This enjoyable and engaging album--guitarist Lee Jones's second as a leader--aims to throw some much-needed wrinkles in to the smoothness of so much contemporary jazz. That's not really newsworthy, of course, but hardly anyone thus far has succeeded in doing it so successfully. While so many of today's new breed of jazz guitarists are either trying to forge their uniqueness into some been-there-done-that formula or regurgitate the sound or style of a guitar hero of the past, Jones strives to take jazz guitar back to the place of creativity and invention it held before its mellifluous tones landed ...read more
If a musical career spans a period of thirty years, there's bound to be ups and downs along the way. Rickie Lee Jones has always insisted on making her own choices, sometimes baffling her critics with yet another puzzle to work out. Here the Duchess of Coolsville combines her multiple talents as an artist, songwriter and producer with a little help from musical friends like Jon Brion, Bill Frisell, Brian Swartz, Pete Thomas and Reggie McBride.
The album opens with a tribute to Jones' daughter, Charlotte. Like many of the other tracks, Wild Girl" is an unfinished song ...read more
British guitarist Lee Jones emerges from a new generation of jazzers steeped in a digital age that makes record labels, recording contracts and even CDs evermore useless. Rather than woodshedding, as many talented jazz soloists have done before him, getting lost in academia or taking once lucrative studio jobs that probably don't exist anymore, this young guitarist roars out onto the playing field determined to make it on his own. On this, his self-assured debut, Jones shows he's got the muscle to make it happen.He's certainly got the chops. It's as if he's studied every guitarist who ever ...read more
Meet Carolyn Lee Jones: In my own words, Have You Met Miss Jones?
Born and raised in Nebraska, one day I hopped on a bus with 21 suitcases and boxes, $200, my best friend and went to Dallas, Texas! My first career was in retailing as a buyer traveling the world. My travels gave me opportunities to perform and to meet other musicians.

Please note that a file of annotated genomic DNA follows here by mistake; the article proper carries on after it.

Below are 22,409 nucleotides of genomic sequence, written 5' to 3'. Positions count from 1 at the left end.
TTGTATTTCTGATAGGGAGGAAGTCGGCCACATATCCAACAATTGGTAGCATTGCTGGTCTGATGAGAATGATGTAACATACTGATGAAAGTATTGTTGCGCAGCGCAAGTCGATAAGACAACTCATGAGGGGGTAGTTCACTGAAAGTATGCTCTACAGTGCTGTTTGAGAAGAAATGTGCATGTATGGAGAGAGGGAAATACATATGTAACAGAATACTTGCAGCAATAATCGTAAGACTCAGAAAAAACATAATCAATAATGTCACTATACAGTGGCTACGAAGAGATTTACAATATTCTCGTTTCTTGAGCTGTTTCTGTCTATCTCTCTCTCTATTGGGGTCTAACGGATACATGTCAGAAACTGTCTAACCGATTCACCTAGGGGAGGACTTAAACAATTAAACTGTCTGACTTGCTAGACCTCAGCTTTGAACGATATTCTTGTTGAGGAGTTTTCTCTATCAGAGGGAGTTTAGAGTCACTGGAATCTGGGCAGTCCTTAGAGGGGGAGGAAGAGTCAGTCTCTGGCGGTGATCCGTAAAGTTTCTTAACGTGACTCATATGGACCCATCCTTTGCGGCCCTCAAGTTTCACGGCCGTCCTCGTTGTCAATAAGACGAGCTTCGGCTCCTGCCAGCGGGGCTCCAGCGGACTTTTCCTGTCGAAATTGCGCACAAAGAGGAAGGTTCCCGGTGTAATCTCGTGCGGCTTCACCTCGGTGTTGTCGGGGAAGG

Always wanting to be a professional singer, a few years ago, I decided it was now or never. So I threw myself a birthday party hired a six-piece band--two gown changes--and sang as the main ...read more
Rickie Lee Jones and Tom Waits have been prominent figures in the world of pop since their emergence in the mid-1970s. While the folksy Jones has had an eclectic career, her shrill vocals have likely turned off as many listeners as those who enjoy her work, though her early 1990s CD Pop Pop (Geffen, 1991) showed that she was adventurous enough to tackle standards. Waits emerged looking like a denizen of Skid Row and sounded like one as well, particularly to those exposed to him during his puzzling tour as an opening solo act for Frank Zappa in 1974. But ...read more
Rickie Lee Jones is a pure artist. She’s not a dyed-in-the-wool jazzer, though improvisation is an important part of what she does (more than many jazz singers I’ve heard). She’s part poet, part beatnik. She’s part coquette and part of her just tells what she observes in life.
(Art... n’est pas?)
What she really is, is just Rickie Lee Jones. Period. She has a sound and an approach that is all her own, whether it’s a jazz standard — of which she’s recorded many — a folksy song, a ballad, or whether she chooses to rock out. Her vocals can ...read more
Live records are perhaps the most precarious of balancing acts. For too many artists, ventures into unplugged territory prove to be nothing more than overproduced exercises in self-indulgence. On the contrary, Live At Red Rocks, the most recent release from Rickie Lee Jones, is a refreshingly satisfying jaunt into this well-traveled arena.
In contrast to her 1995 live release Naked Song s, Red Rocks is not about showcasing Jones as a stripped down, acoustic singer-songwriter. But rather it is about showcasing her as a well-rounded and energized whole performer. Her latest finds Jones backed by a stellar band and, thus, ...read more